Gerald Van Hecke Research
Thermodynamics and statistical thermodynamics of liquids, particularly liquid crystals. Preparation of new liquid crystalline materials. Light-scattering methods for determination of thermodynamic properties.
Compounds already reported in the literature are synthesized with the aim of using them for testing various physical models of liquid crystalline behavior. Most recently we have synthesized molecules that exhibit discotic liquid crystalline phases or reentrant phases. Transition metal containing liquid crystals are current a project.
Most recently we have looked at the volume-temperature behavior of a discotic material and found that the discotic phase we studied was less dense than the higher temperature isotropic phase it transforms into, that is dp/dT is negative rather the expected positive.
When crystals mix, often strange phenomena are observed. Our studies focus on the origin of such strange effects. Generally when two liquid crystalline materials with the same type of liquid phase mix under the appropriate conditions of temperature and pressure, a liquid phase with the same structure as the starting liquids results. For some liquid crystals, however, mixing two similarly structured liquids gives a liquid phase different in structure from the original and never observed in either of the pure materials. This new liquid phase is called an induced phase. One of our current projects is to understand the origin of this induced phase. We often approach such problems experimentally and theoretically. Experimental techniques generally involve the determination of various physical properties of the mixtures followed by thermodynamic analysis of the results. Theoretical approaches involve statistical thermodynamic calculations based on various models for intermolecular potentials, or purely thermodynamic approaches using what is called the equal Gibbs energy analysis.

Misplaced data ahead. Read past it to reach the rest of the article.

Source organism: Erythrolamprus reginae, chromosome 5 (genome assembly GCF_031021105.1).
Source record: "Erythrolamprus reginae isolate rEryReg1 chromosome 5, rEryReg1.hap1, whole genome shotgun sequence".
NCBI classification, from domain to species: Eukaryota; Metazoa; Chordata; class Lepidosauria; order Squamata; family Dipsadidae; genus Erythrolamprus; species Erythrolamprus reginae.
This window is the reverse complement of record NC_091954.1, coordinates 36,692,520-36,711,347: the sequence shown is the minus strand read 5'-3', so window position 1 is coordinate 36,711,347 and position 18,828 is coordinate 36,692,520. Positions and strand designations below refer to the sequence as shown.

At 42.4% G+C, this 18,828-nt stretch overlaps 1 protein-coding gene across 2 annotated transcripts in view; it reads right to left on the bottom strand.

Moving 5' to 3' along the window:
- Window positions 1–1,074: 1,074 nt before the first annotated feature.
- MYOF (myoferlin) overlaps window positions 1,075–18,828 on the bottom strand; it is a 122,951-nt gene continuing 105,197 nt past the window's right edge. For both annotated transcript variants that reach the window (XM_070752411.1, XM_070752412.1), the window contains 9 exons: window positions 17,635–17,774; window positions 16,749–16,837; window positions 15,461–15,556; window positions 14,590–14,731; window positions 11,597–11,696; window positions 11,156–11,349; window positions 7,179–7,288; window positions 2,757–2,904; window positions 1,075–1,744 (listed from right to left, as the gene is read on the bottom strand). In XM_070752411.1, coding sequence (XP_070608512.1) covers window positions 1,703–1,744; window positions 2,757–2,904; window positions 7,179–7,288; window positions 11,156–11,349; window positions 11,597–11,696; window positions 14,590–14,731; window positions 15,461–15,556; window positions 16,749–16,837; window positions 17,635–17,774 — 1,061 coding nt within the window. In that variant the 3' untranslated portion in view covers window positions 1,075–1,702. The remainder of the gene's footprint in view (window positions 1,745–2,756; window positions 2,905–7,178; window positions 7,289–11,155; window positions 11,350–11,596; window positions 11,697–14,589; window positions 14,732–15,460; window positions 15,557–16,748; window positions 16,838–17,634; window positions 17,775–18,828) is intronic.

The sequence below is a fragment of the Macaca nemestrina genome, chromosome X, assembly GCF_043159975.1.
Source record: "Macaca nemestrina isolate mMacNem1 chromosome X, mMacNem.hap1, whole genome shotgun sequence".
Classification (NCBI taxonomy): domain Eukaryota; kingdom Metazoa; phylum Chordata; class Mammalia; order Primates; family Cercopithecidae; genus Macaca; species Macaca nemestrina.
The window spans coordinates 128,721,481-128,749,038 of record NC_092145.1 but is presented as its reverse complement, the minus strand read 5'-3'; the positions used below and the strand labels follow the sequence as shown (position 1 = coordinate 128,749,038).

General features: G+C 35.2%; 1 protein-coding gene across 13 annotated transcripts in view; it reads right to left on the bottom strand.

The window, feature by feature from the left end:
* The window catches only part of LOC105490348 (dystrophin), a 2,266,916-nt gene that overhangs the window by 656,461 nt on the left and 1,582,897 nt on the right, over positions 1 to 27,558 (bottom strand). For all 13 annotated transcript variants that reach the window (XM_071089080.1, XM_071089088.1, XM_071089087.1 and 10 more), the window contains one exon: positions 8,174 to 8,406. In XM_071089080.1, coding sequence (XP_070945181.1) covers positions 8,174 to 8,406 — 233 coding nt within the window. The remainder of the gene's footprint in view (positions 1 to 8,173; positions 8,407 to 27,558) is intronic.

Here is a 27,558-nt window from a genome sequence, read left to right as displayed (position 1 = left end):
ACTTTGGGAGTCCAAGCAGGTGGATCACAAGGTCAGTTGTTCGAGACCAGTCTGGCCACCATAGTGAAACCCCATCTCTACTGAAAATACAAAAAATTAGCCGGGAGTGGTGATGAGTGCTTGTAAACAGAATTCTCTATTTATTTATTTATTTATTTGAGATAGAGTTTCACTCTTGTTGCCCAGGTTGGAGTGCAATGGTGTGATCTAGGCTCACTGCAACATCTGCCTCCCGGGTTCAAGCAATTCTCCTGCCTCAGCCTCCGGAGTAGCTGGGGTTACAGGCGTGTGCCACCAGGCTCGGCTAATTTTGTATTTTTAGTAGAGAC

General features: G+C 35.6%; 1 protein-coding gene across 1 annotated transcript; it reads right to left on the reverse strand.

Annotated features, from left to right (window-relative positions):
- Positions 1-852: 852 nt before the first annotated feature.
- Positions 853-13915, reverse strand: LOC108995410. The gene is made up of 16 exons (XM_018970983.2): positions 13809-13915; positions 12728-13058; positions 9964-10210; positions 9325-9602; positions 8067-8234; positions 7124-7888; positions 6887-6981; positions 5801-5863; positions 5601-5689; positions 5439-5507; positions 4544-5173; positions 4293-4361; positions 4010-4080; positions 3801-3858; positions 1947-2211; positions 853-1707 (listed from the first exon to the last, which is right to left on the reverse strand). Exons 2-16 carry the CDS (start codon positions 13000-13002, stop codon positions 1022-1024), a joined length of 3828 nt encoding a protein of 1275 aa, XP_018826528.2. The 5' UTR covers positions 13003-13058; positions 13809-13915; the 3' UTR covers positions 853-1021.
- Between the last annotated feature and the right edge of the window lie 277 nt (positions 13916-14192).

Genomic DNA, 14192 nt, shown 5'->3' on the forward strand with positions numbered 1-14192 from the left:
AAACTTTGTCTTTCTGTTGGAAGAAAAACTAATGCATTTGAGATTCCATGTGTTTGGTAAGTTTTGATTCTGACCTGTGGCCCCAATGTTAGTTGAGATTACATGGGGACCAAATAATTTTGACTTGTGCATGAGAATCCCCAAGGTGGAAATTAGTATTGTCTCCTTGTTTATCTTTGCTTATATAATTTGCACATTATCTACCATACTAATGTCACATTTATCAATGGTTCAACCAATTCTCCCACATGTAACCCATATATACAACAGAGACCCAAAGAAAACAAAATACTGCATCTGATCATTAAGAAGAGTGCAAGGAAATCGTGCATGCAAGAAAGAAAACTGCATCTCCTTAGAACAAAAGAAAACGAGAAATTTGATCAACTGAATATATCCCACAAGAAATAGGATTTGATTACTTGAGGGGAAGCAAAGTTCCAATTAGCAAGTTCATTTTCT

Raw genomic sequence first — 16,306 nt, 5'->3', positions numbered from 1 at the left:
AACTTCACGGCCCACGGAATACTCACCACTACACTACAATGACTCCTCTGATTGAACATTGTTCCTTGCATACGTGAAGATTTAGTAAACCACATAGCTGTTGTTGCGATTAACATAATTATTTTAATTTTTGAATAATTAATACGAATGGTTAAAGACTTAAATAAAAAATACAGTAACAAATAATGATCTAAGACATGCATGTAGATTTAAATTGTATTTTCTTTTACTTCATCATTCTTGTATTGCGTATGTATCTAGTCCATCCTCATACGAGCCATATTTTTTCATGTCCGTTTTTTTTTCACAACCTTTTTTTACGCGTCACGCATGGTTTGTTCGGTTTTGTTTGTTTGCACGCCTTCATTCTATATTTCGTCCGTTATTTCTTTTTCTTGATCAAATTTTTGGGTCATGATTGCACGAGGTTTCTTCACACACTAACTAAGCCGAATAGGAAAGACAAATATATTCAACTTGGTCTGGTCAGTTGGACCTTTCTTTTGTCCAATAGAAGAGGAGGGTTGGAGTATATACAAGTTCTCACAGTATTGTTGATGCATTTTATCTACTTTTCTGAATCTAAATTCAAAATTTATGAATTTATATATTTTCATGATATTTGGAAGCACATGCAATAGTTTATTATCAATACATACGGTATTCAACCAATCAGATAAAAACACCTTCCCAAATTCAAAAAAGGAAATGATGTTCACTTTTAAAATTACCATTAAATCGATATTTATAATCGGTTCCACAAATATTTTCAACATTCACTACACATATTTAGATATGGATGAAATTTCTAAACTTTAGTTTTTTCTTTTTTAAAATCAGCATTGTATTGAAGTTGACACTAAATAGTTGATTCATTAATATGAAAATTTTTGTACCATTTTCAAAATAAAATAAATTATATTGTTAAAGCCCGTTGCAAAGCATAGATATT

Classic chelating ligands, such as ß-diketonates, when suitably modified with long aliphatic chains in appropriate positions, will not only chelate metals but the resulting compounds often exhibit liquid crystalling behavior. Since liquid crystals are orientable fluids, it is possible to orient a transition metal with respect to some known coordinate frame and study the metal’s electronic spectra with polarized photons.